Wednesday, November 23, 2005

Getting old

Getting older is painful

Yesterday I practiced soccer for about 20 minutes during lunch hour at work. I’m still fairly flexible, which is good and bad. Good because I still feel young and muscular. Bad because some of that flexibility means I’m more prone to injury, especially in my hands and feet. As the foot doctor said once: “See how I’m twisting your ankle this way? You shouldn’t be able to do that.” He recommended that any time I play soccer I wear ankle braces. I can understand that given the uneven and bumpy playing surfaces in the central Ohio area. The hardwood floor of our gymnasium, although flat, isn’t the most forgiving surface. Sometimes when I wake up in the middle of the night to take a leak I cannot put weight on that heel because it hurts so badly.

Should have, could have, didn’t

Sometimes I wish I knew more about investing. Well, maybe not more about investing but I wish I had the instincts others have when it comes to investing. I can stuff my brain full of knowledge but I can’t apply that knowledge at the right time then that knowledge is just taking up space in my brain that could be used for a song or vivid image. My 401K is diversified, which keeps things balanced. Index funds have traditionally been the best performers but whenever I consider consolidating around them they dip while other markets do well. Stock purchases and stock options from my former employer are crap. Both options packages have strike prices well above current value of the stock, with a break even point higher than that (unless you are the CEO, thanks asswipe). Every time I think about re-entering the stock market I remember a line overheard at a dinner conversation “the market can’t be all winners, we need those losers too”. That for the most part is true. Someone has to buy stocks before they tank, someone has to cover the shorts, what goes up will come down. Most smart investors are in it for the long haul while making obvious short term gains to improve position. For all my technical expertise my brain cannot efficiently manage beyond safe liquid investments. Hopefully that will change as I get older and spend less time on career and more time on the future.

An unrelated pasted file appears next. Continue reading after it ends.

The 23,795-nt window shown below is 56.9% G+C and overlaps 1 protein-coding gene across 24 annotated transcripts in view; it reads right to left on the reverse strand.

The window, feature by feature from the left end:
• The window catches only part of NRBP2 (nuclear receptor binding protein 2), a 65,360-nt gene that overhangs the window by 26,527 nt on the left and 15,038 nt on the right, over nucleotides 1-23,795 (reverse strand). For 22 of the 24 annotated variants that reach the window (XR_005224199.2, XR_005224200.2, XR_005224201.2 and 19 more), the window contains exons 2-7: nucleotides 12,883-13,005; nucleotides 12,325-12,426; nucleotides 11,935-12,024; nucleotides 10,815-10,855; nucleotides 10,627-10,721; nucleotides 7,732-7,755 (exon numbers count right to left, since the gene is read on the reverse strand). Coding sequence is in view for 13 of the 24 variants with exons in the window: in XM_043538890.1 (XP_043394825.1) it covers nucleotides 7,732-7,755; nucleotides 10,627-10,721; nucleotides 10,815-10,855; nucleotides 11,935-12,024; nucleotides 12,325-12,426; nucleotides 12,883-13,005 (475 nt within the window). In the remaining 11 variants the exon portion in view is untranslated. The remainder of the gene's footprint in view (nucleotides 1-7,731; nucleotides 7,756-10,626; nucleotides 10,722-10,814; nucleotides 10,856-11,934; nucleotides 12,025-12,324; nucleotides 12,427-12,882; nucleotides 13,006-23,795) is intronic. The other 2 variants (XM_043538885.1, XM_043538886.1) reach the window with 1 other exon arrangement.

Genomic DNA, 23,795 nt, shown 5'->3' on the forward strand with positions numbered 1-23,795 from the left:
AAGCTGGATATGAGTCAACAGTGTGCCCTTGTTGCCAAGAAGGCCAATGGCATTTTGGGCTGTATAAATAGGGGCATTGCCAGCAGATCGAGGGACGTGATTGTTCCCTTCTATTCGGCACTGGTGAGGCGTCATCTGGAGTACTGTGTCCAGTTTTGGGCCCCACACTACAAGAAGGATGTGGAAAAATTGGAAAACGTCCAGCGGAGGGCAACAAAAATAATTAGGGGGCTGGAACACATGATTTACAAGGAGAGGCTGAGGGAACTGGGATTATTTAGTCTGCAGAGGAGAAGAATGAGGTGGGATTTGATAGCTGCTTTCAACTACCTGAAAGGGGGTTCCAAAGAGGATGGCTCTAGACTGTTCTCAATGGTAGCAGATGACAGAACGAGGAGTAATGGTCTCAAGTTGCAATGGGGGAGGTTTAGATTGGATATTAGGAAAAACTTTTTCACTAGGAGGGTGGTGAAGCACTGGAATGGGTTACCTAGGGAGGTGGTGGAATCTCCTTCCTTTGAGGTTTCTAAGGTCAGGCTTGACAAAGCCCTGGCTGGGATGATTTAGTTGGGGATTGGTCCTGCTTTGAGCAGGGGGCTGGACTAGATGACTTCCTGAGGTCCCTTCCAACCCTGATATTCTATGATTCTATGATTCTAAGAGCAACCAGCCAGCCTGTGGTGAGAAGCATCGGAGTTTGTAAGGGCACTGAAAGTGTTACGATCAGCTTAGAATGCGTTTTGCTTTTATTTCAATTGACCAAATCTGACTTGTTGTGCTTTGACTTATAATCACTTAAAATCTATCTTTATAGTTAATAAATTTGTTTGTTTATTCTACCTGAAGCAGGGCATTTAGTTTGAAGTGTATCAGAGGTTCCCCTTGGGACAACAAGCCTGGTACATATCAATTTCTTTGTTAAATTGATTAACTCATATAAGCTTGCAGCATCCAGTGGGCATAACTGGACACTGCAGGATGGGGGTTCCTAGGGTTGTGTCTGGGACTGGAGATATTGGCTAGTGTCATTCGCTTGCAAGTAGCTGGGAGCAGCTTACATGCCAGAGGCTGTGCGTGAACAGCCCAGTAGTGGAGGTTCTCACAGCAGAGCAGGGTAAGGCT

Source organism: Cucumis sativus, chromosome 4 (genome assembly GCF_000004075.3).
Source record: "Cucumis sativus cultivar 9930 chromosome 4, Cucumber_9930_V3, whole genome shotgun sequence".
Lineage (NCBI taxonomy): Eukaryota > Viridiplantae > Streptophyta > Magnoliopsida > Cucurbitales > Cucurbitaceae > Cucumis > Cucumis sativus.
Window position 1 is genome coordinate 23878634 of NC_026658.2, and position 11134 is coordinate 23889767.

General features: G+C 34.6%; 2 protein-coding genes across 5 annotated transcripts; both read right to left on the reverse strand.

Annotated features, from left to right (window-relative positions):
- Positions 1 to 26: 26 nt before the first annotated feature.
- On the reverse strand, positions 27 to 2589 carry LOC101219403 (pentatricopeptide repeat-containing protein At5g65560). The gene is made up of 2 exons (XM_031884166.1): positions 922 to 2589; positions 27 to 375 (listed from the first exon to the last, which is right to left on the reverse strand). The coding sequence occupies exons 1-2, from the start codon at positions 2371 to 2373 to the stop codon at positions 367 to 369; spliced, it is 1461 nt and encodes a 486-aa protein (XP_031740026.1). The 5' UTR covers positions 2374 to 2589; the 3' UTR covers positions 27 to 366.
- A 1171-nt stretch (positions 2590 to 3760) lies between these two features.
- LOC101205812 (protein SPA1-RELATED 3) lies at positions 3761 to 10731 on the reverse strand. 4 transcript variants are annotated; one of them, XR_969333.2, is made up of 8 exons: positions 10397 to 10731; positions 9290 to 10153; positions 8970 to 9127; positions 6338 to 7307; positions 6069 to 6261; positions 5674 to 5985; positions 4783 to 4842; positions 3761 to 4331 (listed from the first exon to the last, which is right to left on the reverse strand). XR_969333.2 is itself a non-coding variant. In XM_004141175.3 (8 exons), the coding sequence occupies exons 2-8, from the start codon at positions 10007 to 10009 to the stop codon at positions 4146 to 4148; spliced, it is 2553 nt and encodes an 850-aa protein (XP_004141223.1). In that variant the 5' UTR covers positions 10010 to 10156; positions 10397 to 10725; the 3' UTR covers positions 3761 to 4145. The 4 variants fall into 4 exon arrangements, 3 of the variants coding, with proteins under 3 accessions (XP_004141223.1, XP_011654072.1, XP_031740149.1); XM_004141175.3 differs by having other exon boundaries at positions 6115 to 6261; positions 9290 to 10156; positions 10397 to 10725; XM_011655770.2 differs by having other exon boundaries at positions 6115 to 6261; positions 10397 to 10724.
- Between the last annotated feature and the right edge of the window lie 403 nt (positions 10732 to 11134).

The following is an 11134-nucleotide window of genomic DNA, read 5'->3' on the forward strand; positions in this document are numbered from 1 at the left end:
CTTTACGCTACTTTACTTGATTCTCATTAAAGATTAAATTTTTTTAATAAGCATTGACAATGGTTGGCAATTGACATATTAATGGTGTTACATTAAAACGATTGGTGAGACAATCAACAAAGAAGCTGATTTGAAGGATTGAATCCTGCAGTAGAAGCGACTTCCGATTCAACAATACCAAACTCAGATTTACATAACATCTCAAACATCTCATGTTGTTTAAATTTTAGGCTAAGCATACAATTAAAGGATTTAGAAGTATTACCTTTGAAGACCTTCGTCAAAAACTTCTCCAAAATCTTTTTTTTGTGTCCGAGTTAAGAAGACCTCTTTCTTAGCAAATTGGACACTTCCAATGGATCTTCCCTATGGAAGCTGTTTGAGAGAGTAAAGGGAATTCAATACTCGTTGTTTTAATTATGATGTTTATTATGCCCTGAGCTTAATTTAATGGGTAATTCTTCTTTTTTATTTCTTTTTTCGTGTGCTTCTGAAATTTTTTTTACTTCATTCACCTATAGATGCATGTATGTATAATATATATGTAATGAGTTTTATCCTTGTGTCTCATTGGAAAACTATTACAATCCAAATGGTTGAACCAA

Career?

As I get older it will be increasingly harder to compete with the college graduate and foreign person willing to work for a portion of my salary. These fresh lumps of clay haven’t been twisted, obscenely shaped and hardened in the fiery kiln of business like I have. They haven’t experienced the politics and sometimes sheer idiocy of the common job experience. This makes them exploitable, where I’ve seen it all before. Instead of questioning why proven technology and years of experience are being thrown out the window in favor of something different, these lumps of clay will rush into the fight and code and code and code. They’ll make mistakes along the way and code and code and code around them. When all is said and done a new system that does a little bit more than the old system at a slightly cheaper up-front cost while most folks that will use the new system will suddenly realize the old system really wasn’t that bad.

I’ve considered a career in management, although that prospect is less appetizing than fighting the kids and foreigners. Not only will I still have to deal with managerial idiocy above me, I will have to enforce and disseminate it to those beneath me who probably think (and perhaps do) they know more than I. Maybe if I stay for the long haul I’ll gradually go insane; then ascend to upper management where everything will suddenly make sense. Then I’ll be too old, have to retire and will spend my remaining days on the xNet2 arguing politics and wondering why our hockey and soccer teams still suck.

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